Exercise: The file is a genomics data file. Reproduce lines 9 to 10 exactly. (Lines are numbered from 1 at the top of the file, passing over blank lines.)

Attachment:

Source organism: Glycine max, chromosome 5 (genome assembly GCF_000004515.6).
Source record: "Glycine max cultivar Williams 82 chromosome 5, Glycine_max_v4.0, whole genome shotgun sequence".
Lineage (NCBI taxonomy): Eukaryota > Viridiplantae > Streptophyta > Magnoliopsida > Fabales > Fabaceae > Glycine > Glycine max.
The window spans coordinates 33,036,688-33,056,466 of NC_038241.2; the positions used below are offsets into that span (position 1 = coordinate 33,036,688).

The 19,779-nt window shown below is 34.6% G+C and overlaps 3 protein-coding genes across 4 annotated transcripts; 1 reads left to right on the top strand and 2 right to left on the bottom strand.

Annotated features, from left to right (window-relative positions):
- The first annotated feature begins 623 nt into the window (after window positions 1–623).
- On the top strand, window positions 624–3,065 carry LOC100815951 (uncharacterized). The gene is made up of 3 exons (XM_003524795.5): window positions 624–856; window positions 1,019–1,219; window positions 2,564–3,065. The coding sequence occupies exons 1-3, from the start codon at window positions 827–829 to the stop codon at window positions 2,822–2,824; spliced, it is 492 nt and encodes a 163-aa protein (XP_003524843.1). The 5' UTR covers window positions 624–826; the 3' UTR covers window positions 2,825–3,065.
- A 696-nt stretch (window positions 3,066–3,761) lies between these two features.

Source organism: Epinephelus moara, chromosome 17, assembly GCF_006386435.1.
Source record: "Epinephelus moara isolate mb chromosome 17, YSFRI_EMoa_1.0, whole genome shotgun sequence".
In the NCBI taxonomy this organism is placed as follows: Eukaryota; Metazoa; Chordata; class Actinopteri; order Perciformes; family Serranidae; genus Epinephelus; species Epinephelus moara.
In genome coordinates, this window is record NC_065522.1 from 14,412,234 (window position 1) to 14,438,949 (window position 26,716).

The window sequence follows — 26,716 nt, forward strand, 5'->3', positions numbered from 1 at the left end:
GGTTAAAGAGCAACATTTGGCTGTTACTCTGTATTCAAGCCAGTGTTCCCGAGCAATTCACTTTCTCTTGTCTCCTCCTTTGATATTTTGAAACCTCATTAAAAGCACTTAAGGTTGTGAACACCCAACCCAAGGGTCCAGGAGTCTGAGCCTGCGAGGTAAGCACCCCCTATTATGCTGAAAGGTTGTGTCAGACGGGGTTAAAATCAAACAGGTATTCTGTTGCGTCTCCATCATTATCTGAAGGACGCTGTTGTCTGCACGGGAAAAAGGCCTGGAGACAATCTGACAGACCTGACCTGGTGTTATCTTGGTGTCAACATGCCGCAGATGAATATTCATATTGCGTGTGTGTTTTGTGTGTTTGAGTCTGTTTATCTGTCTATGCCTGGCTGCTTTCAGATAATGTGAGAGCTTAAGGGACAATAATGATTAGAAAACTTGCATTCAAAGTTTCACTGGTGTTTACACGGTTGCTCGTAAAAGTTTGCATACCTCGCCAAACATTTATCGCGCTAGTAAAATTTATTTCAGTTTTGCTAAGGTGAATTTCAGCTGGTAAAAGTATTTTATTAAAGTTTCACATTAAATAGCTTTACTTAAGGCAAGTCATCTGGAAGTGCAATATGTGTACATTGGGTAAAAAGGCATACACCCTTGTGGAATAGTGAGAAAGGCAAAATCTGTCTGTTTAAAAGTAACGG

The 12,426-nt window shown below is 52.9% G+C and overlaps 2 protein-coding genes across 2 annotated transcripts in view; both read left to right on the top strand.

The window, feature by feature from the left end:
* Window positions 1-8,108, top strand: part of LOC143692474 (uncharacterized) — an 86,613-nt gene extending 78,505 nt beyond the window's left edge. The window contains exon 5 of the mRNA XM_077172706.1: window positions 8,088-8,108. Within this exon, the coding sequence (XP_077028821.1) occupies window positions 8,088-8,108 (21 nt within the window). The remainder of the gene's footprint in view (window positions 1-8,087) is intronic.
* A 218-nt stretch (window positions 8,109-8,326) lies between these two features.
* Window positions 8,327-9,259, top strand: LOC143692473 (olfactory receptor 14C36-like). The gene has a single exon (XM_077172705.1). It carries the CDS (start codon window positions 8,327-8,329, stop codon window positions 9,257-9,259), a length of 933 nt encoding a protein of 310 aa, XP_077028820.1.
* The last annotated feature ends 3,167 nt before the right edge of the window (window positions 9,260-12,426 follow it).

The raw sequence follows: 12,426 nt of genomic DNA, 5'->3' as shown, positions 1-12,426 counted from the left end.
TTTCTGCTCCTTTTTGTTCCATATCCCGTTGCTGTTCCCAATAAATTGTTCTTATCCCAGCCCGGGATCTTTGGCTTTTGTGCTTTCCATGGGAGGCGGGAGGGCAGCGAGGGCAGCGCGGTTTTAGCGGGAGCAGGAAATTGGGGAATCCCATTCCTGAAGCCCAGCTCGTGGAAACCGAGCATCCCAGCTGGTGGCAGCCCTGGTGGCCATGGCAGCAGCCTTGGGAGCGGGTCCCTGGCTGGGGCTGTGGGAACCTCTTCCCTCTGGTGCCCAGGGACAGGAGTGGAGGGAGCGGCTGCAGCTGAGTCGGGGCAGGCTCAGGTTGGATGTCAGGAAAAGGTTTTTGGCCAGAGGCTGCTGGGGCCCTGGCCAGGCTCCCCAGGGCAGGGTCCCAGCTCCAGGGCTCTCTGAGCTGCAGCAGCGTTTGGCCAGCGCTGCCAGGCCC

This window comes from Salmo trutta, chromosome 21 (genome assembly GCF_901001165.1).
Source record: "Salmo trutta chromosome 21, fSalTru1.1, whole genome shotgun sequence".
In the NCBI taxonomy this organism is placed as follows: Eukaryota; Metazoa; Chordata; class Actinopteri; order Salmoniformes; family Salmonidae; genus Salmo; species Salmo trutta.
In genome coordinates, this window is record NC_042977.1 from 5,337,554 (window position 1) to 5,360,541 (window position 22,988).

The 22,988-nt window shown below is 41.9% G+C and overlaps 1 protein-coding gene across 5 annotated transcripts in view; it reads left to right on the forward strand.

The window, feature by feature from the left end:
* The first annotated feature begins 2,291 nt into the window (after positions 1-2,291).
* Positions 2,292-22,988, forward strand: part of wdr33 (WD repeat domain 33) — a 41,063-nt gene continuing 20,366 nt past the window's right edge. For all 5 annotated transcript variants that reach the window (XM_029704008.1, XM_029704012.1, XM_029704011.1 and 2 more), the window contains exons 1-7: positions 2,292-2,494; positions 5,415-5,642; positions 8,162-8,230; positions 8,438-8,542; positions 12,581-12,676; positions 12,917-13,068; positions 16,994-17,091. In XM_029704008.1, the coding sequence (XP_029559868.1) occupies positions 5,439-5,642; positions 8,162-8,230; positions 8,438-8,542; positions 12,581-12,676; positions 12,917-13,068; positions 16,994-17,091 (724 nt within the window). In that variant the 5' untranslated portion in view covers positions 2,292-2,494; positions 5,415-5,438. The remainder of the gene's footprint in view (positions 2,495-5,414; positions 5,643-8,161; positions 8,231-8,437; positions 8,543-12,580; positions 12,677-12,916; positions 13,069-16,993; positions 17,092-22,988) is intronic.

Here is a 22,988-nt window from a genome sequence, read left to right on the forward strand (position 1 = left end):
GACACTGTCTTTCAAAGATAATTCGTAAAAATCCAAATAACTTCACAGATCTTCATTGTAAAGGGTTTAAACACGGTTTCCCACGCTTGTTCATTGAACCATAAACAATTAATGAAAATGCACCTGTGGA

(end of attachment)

- A 696-nt stretch (window positions 3,066–3,761) lies between these two features.

Source organism: Epinephelus moara, chromosome 17, assembly GCF_006386435.1.